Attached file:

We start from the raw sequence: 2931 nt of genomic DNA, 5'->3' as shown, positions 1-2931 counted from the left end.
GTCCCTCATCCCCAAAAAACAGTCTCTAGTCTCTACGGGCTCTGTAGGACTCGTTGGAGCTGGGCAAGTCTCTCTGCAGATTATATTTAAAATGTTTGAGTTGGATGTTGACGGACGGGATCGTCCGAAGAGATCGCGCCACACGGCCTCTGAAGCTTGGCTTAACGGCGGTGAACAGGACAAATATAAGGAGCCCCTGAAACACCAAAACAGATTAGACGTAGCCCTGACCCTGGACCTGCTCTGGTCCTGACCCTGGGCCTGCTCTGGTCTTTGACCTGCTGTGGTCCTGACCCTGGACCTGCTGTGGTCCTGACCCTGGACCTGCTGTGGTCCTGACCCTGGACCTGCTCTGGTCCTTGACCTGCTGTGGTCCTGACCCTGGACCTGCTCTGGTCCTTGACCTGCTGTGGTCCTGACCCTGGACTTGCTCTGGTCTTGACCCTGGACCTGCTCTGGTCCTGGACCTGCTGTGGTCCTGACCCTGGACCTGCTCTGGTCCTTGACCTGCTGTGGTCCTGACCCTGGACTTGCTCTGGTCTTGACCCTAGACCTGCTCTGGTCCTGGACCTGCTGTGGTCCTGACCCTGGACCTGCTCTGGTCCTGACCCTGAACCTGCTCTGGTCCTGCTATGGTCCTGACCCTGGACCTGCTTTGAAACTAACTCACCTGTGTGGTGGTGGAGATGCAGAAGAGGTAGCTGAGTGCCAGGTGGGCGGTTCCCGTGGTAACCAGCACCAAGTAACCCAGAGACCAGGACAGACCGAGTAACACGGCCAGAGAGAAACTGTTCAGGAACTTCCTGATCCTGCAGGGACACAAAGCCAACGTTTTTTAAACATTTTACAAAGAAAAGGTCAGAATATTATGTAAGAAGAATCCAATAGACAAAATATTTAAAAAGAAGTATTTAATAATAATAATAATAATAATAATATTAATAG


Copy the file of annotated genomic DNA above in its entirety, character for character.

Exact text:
We start from the raw sequence: 2931 nt of genomic DNA, 5'->3' as shown, positions 1-2931 counted from the left end.
GTCCCTCATCCCCAAAAAACAGTCTCTAGTCTCTACGGGCTCTGTAGGACTCGTTGGAGCTGGGCAAGTCTCTCTGCAGATTATATTTAAAATGTTTGAGTTGGATGTTGACGGACGGGATCGTCCGAAGAGATCGCGCCACACGGCCTCTGAAGCTTGGCTTAACGGCGGTGAACAGGACAAATATAAGGAGCCCCTGAAACACCAAAACAGATTAGACGTAGCCCTGACCCTGGACCTGCTCTGGTCCTGACCCTGGGCCTGCTCTGGTCTTTGACCTGCTGTGGTCCTGACCCTGGACCTGCTGTGGTCCTGACCCTGGACCTGCTGTGGTCCTGACCCTGGACCTGCTCTGGTCCTTGACCTGCTGTGGTCCTGACCCTGGACCTGCTCTGGTCCTTGACCTGCTGTGGTCCTGACCCTGGACTTGCTCTGGTCTTGACCCTGGACCTGCTCTGGTCCTGGACCTGCTGTGGTCCTGACCCTGGACCTGCTCTGGTCCTTGACCTGCTGTGGTCCTGACCCTGGACTTGCTCTGGTCTTGACCCTAGACCTGCTCTGGTCCTGGACCTGCTGTGGTCCTGACCCTGGACCTGCTCTGGTCCTGACCCTGAACCTGCTCTGGTCCTGCTATGGTCCTGACCCTGGACCTGCTTTGAAACTAACTCACCTGTGTGGTGGTGGAGATGCAGAAGAGGTAGCTGAGTGCCAGGTGGGCGGTTCCCGTGGTAACCAGCACCAAGTAACCCAGAGACCAGGACAGACCGAGTAACACGGCCAGAGAGAAACTGTTCAGGAACTTCCTGATCCTGCAGGGACACAAAGCCAACGTTTTTTAAACATTTTACAAAGAAAAGGTCAGAATATTATGTAAGAAGAATCCAATAGACAAAATATTTAAAAAGAAGTATTTAATAATAATAATAATAATAATAATATTAATAG